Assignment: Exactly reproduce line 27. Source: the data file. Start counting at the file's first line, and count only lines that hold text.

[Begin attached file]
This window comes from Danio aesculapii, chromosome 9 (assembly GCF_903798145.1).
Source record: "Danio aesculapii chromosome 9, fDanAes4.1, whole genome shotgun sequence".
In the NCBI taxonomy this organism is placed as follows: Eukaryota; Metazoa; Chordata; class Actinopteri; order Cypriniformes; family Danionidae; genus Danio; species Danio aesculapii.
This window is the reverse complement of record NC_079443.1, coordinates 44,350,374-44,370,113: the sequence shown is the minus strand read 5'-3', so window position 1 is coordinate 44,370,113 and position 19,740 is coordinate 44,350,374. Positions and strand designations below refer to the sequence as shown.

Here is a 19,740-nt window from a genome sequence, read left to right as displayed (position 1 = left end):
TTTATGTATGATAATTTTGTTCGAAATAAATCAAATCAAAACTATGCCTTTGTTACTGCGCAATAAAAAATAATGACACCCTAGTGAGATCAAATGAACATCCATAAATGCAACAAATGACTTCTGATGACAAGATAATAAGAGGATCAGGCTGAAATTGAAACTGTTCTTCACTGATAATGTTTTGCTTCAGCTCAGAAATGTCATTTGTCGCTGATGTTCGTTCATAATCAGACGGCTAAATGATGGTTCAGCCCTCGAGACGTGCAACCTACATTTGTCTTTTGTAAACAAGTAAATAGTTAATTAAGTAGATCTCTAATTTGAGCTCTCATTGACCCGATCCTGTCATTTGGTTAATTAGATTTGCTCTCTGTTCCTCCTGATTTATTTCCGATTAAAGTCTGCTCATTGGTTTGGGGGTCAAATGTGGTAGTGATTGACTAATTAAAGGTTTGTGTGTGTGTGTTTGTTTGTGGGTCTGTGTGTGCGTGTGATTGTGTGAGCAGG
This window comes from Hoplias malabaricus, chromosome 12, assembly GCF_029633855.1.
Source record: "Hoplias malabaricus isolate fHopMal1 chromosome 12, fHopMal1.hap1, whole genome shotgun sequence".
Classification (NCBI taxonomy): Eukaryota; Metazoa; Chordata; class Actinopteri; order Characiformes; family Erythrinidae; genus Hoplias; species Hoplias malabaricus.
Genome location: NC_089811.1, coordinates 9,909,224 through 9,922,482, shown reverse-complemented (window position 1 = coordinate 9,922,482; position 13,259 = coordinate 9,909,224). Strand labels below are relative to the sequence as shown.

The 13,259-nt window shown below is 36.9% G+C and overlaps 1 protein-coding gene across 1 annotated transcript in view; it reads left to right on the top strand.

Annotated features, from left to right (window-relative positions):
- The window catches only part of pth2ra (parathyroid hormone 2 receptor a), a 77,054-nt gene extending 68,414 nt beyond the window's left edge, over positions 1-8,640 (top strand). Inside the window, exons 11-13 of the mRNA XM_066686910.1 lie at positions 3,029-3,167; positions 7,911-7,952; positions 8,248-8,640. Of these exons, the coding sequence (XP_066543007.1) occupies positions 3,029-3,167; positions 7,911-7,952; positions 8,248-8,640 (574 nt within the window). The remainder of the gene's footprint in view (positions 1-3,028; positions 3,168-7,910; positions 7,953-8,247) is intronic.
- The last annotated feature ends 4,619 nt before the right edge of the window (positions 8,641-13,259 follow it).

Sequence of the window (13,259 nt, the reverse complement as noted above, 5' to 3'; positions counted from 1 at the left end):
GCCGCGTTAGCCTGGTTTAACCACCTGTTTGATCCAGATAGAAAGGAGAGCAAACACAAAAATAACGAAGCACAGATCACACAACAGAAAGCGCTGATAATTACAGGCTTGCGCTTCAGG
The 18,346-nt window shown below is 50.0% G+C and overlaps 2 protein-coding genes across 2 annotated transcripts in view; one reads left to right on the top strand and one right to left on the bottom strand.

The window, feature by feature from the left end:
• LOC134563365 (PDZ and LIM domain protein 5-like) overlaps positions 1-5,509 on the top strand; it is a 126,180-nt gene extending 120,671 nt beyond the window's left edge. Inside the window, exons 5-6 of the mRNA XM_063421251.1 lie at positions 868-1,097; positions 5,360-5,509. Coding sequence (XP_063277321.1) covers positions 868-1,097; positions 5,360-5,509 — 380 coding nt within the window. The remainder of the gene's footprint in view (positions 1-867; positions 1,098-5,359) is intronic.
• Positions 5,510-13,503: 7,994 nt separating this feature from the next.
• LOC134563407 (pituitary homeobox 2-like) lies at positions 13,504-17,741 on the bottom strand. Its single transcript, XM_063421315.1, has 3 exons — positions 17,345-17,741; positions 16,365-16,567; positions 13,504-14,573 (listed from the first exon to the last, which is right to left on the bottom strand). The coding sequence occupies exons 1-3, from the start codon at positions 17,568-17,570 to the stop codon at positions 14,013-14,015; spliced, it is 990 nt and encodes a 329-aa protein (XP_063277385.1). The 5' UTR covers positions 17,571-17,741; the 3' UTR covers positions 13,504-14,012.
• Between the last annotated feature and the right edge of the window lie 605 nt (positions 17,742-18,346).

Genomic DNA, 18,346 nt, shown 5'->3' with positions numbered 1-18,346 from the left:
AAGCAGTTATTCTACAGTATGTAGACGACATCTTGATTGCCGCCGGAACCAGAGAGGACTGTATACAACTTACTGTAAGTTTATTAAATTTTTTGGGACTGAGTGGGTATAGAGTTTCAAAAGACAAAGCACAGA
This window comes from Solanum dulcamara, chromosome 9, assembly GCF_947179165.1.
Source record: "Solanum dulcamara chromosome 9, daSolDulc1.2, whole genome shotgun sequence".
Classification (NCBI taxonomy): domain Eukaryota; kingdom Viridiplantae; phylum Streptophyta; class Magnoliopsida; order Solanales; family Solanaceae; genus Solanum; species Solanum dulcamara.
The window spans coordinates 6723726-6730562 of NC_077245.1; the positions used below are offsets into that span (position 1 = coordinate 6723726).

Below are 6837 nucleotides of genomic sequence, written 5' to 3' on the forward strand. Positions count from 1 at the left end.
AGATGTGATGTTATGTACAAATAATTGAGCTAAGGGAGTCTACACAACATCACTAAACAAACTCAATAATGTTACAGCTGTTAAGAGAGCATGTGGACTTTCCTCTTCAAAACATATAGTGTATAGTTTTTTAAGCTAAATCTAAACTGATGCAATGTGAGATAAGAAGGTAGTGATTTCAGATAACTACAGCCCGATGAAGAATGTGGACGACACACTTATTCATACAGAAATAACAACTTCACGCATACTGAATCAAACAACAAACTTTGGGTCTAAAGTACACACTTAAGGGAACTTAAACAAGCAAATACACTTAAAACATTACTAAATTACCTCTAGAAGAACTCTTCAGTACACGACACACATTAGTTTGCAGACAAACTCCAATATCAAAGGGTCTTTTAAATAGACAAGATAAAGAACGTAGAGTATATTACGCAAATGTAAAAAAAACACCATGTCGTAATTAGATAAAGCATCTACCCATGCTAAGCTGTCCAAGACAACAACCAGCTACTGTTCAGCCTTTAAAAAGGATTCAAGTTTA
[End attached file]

Classification (NCBI taxonomy): domain Eukaryota; kingdom Viridiplantae; phylum Streptophyta; class Magnoliopsida; order Solanales; family Solanaceae; genus Solanum; species Solanum dulcamara.